9800 E. Indian Bend Rd.
Scottsdale, AZ, 85256
Doors 7:00 PM / Show 8:00 PM
This event is 21 and over
The Tubes will go down in the rock history books as one of the most exciting, in-your-face tight-knit group of musicians who epitomised the hilarity of popular American culture by making it into a the ultimate rock’n’roll extravaganza. Their live shows involved mock bondage rituals, simulated sex, 12-foot high rock stars by the name of Quay Lude singing ‘White Punks On Dope’, exploding televisions, chainsaws and an array of semi-clad dancers. Some say they were about 15 years ahead of Madonna, and light years ahead of the politically correct.
In the tradition of Frank Zappa and Captain Beefheart, the Tubes were one of the first bands to write and perform songs in a head-on theatrical onslaught. They simply didn’t entertain, they shocked audiences into submission. The Tubes were one of the pioneers of the rock video years before MTV became a household name, and used the medium in their early performances. The band tapped into the American zeitgeist and ridiculed its materialistic values, superficial advertising methods, took a poke at religious fundamentalists and often questioned sexual taboos. They took popular culture by the scruff of the neck, turned it upside down, and made it into entertainment.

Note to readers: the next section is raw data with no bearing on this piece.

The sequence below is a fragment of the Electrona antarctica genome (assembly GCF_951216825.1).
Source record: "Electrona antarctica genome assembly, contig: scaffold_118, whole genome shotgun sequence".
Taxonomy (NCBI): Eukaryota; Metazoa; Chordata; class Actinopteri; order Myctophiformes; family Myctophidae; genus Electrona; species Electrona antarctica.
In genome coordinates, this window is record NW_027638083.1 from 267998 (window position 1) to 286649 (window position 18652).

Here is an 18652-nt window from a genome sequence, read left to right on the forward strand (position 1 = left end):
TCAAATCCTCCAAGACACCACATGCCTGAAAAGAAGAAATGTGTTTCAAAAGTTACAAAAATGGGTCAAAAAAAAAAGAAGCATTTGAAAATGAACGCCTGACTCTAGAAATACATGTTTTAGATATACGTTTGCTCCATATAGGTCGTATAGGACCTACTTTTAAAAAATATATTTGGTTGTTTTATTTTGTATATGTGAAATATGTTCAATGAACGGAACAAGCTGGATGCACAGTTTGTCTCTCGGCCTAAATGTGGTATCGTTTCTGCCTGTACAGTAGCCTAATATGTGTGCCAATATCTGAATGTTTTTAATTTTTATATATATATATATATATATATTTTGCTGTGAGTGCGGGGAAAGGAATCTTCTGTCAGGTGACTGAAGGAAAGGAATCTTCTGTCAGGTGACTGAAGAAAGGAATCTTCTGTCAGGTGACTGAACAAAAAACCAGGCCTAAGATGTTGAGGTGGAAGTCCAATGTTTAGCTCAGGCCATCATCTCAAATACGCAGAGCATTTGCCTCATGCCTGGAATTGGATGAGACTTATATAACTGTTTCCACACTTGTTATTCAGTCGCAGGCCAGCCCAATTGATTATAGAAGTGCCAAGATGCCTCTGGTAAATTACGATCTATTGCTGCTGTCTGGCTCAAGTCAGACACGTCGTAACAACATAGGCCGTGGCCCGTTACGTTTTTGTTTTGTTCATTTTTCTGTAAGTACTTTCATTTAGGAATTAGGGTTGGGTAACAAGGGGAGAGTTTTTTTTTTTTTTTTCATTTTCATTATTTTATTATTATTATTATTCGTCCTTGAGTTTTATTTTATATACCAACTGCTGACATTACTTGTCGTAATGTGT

Their outrageous performance-art concepts ranged from titillating, tongue’n’cheek pornography to straight-laced, black tie all-American conservatism, all of which frequently clouded the fact that they were, like Frank Zappa, technically gifted musicians in their own right. As the band progressed into the 1980’s they shed the controversial theatrical spectacle in favour for a more stripped down live setting that showed them in a more musical light, that ultimately brought them long overdue commercial success in America.